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duced to the utmost difficu.ty to make 4, or even 3} .per cent. of their money, as was the case in 1817. This would have given activity to agriculture, manufactures, trade, and commerce, and, of course, additional employment for the people, which I think I am warranted, by the evidence submitted to Parliament, in believing would have prevented one half of the sedition now in the country. I am aware that my opinions may be thought extravagant; notwithstanding which, I feel perfectly convinced of their soundness; and that, had the peace of 1783 continued a few years longer, even the bogs of Ireland would have soon been brought under some kind of cultivation; at least such was my belief at the time. By additional restrictions on the importation of grain it is true the quartern loaf might possibly be raised to Is. or 1s: 3d., and additional labor and cultivation thereby produced; but could the great body of the people afford to eat it at those prices ? It is only by means of surplus capital, and a consequent reduction of the rate of interest, that land of inferior quality can be brought under eultivation, and the country enabled to subsist herself, without striking at the root of her prosperity. The stagnation of trade has been mainly ascribed to the distresses of the continents of Europe and America ; but I believe, nay I know that it has been more owing to the want of credit and confidence at home. try is the main spring of the commerce of the universe : injure that, and you derange the whole machinery. I admit that the transition from war to peace had an unfavorable effect for a time; and it must also be allowed that foreign loans, and other circumstances, have drawn away some of our capital : but they are no longer in operation, and their effect, when put in comparison with the measure I am deprecating, has been something like a drop of water in the ocean. With respect to the United States of America, other causes have operated to diminish our trade, the chief of which is, the attempt to resort to Cash payments; a measure which I think never could have been seriously contemplated by any other than that conceited race of people, circumstanced as that country is, in opposition to the luminous exposition of the subject to be found in the works of their sage, Dr. Franklin. It has always been matter of astonishment to me, that politicians in general should attach so much importance to Coin and Bullion, when it is allowed that we never possessed, at any one time, more than about thirty millions; which is about 10 per cent. on the estimated war income of the Country, and only a shilling a day (the usual board-wages of agricultural laborers), for six or seven weeks, for the whole population of Great Britain. If this sum of thirty millions produce income, as far as that went I would admit its importance ; but it is positively dead

capital, and can only be of consequence in reference to Continental operations. Now, admitting that this measure will give us that sum, I am of opinion we could not spare more than five or six millions for that purpose, with our present Mint regulations, without serious injury to our commerce, and incurring the risk of being again obliged to suspend Cash payments. For my own part, I have always considered Coin merely as the measure of value, the same as the standard bushel and pound avoirdupois are the measures of quantity; and that it matters not, as far as domestic economy is concerned, whether the sovereign passes for 20s. 215. or 22s., provided the point is clearly understood and established by law: but with respect to foreign commerce the case is very different. The ounce of gold and silver are, or ought to be, the standards of value ; and it appears to me to be a most questionable policy, to have a coin of greater intrinsic value than that of other countries. Is it not offering a premium to foreigners to take our gold instead of our manufactures and colonial produce, and a temptation to the people of this country to invest their capital in the foreign funds, when gold is high abroad? At all events, it is clear we cannot retain our coin when gold is materially above 31. 17s. 10 d. an ounce, if it is wanted for the currency of other countries, because they can afford to give more for it than we can. The Louis-d'or is 1s. 9d. per ounce inferior in quality, and four grains less in weight, when compared with our sovereign at 20s. ; and the Paris bankers oblige persons requiring gold, to pay one per cent. for it, making together a seignorage of about seven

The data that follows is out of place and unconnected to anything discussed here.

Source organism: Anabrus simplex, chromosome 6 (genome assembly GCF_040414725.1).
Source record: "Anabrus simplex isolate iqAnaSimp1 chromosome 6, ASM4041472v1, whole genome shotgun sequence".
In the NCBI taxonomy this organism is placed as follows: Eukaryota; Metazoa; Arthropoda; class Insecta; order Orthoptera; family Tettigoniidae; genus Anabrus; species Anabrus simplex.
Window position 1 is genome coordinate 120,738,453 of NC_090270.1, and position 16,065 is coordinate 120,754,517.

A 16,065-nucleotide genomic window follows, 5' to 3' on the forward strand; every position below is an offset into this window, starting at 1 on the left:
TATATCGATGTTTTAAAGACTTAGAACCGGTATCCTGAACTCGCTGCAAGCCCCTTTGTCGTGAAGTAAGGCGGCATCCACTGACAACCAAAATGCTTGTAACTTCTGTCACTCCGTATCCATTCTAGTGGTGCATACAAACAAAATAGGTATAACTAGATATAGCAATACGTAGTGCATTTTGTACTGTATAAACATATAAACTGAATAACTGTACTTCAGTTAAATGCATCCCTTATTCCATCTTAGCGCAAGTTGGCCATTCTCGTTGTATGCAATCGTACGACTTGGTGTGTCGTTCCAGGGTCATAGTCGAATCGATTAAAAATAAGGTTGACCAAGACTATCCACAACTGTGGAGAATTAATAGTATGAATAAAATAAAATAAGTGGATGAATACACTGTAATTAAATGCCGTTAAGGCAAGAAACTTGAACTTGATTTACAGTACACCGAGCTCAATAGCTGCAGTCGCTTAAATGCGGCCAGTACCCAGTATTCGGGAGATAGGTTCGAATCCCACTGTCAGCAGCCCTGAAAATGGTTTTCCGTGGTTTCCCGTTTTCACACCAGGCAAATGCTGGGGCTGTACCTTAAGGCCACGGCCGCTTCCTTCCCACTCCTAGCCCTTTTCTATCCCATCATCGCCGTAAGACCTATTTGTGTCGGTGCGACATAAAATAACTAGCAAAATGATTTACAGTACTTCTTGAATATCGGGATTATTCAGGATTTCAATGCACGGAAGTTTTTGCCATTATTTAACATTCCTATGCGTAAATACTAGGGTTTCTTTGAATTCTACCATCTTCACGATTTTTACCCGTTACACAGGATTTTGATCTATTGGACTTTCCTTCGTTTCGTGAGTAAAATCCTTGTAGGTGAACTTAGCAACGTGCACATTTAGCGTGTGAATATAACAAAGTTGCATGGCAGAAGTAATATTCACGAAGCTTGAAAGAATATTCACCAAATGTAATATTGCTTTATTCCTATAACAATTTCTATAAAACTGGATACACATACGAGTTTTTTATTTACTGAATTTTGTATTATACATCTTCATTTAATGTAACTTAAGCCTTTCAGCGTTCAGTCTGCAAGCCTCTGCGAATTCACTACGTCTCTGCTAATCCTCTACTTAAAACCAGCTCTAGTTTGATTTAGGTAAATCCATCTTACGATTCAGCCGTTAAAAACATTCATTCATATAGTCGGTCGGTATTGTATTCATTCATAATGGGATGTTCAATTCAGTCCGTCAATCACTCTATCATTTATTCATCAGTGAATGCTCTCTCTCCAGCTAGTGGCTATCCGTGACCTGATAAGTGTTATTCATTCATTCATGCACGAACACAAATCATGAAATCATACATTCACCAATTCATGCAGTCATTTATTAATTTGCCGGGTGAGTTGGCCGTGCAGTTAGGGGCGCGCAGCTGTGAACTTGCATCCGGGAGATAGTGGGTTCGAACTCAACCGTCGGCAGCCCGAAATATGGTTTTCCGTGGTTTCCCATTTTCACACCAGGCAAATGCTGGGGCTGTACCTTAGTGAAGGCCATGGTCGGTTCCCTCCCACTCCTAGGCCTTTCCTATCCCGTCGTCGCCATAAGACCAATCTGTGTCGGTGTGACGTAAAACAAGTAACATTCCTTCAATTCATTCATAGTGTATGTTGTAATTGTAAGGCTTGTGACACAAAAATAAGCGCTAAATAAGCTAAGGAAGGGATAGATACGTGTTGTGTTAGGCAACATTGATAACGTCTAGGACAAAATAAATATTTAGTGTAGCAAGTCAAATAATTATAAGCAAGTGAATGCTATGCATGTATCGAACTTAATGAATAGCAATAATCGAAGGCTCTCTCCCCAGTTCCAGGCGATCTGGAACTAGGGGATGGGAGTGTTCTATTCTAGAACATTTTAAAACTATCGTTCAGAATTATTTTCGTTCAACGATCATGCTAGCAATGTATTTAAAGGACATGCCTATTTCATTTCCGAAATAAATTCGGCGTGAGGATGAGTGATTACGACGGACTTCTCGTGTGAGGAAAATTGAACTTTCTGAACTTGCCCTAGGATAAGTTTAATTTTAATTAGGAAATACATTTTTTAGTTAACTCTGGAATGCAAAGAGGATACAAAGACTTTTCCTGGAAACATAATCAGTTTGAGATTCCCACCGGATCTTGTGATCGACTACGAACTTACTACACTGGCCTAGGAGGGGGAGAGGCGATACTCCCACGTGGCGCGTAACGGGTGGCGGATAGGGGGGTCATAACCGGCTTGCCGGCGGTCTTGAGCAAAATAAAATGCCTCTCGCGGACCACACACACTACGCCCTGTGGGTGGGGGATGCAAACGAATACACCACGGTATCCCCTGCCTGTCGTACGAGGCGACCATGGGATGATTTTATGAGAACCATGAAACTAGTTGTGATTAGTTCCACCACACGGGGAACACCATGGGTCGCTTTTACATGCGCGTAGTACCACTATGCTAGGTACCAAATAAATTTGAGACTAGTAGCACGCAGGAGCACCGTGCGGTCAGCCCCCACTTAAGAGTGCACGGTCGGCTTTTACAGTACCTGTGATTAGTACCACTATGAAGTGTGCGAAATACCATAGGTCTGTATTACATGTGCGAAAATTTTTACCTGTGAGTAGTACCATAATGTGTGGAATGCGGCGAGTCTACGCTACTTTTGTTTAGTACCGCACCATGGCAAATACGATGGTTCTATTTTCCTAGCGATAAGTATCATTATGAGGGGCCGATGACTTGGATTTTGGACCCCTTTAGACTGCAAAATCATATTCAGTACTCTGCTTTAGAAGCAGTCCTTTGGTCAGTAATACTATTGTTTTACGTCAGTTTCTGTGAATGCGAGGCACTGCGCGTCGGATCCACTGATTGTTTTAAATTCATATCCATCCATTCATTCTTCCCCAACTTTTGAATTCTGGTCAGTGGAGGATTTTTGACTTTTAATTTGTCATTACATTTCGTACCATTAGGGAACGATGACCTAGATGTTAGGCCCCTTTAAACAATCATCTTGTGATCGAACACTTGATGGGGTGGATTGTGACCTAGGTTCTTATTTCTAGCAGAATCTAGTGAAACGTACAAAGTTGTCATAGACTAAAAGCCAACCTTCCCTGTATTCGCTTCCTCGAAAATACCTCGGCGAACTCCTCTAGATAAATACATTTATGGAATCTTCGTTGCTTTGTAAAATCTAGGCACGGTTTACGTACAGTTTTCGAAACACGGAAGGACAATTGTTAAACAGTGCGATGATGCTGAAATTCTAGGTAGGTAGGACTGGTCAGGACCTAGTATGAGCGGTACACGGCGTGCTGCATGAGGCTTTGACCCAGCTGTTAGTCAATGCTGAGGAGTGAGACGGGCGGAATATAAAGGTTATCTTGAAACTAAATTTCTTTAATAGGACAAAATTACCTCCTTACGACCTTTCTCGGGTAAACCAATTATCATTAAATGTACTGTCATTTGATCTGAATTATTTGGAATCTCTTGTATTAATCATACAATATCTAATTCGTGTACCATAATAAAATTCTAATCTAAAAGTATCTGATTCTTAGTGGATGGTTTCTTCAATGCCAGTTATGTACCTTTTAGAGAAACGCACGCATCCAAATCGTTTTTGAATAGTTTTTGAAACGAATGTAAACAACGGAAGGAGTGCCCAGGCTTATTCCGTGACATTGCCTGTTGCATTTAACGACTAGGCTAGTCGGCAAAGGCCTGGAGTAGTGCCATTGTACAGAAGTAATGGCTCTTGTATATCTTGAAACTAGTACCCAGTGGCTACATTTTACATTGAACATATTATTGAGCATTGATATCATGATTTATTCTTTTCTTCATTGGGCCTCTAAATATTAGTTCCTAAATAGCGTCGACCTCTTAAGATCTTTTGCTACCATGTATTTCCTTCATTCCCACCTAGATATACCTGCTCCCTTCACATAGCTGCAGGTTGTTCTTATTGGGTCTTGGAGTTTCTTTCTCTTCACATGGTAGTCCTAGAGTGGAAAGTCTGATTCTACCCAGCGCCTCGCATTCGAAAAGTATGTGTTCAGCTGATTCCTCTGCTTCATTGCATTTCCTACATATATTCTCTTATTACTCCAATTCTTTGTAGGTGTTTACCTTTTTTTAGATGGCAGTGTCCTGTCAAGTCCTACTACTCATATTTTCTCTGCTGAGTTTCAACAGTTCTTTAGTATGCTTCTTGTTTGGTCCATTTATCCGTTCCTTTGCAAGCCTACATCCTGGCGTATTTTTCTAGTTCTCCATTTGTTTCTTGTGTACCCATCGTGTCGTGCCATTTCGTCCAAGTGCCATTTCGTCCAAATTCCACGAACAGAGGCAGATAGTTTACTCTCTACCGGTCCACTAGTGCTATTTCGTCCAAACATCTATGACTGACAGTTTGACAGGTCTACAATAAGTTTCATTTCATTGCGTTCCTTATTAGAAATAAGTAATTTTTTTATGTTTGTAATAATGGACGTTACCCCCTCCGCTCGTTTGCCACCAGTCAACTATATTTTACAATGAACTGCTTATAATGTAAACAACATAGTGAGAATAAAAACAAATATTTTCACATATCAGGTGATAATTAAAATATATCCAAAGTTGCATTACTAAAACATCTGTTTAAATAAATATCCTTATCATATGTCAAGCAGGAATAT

It may be thought by some persons, and I acknowledge I was once of the same opinion, that when gold was at or under the Mint price, which is the case at present, the Bank might resume Cash payments without risk; but the unsuccessful attempt of last year, and more mature reflection, has convinced me it cannot be done until either the Country is fully charged with a metallic currency, or our Mint regulations altered. I will not venture to hazard an opinion as to what amount would be required for that purpose ; but I am quite confident that bullion could not be obtained at any thing like the price of 31. 175. 104d. per ounce, even if it did not exceed the sum we had in circulation when our revenue, trade, and commerce, were small in comparison with their present extent. It has been confidently asserted, “ that the coin went out of the country because the Bank Directors issued their notes at the same time, and that they could not circulate together;" but the fact was not so. The coin was exported because the balance of trade turned suddenly against us, in consequence of large importations of coin, &c. and it was more profitable to remit bullion than bills. Had that not

per cent.

been the case, either the coin or notes (if more were in circulation than was absolutely required by the Country) would have returned on the Bank with as much certainty and regularity as the flood succeeds the ebb tide. As the Bank paper has always been issued to represent gold at 31. 17s. 101d. per ounce, I think it ought, in fairness to the public, to be redeemed at that rate, when it is recollected what immense wealth has been amassed by the Bank in consequence of the restriction of cash payments. I am aware the Directors can avoid this sacrifice by making a bonfire of their notes, and ceasing to issue fresh ones; but they would thereby relinquish their profits as bankers, and derange the whole affairs of the nation; which it cannot possibly be either their interest or inclination to do (although there are certainly several Gentlemen in the Direction who call themselves Whigs, and would go great lengths to upset the Administration). I would therefore propose, that the sovereign should pass for 21s. or any other value that might be deemed sufficient to enable the Bank to resume Cash payments in a given time, and that they should pay to Government the difference between the old and new standard on the amount of their notes in circulation at the time the measure is adopted (suppose twelve or thirteen hundred thousand pounds); the Bank, in that case, to supply the bullion for the coinage, which I think preferable to Government's doing it, as it would prevent competition in the market, and the Directors must be the best judges of the quantity likely to be required.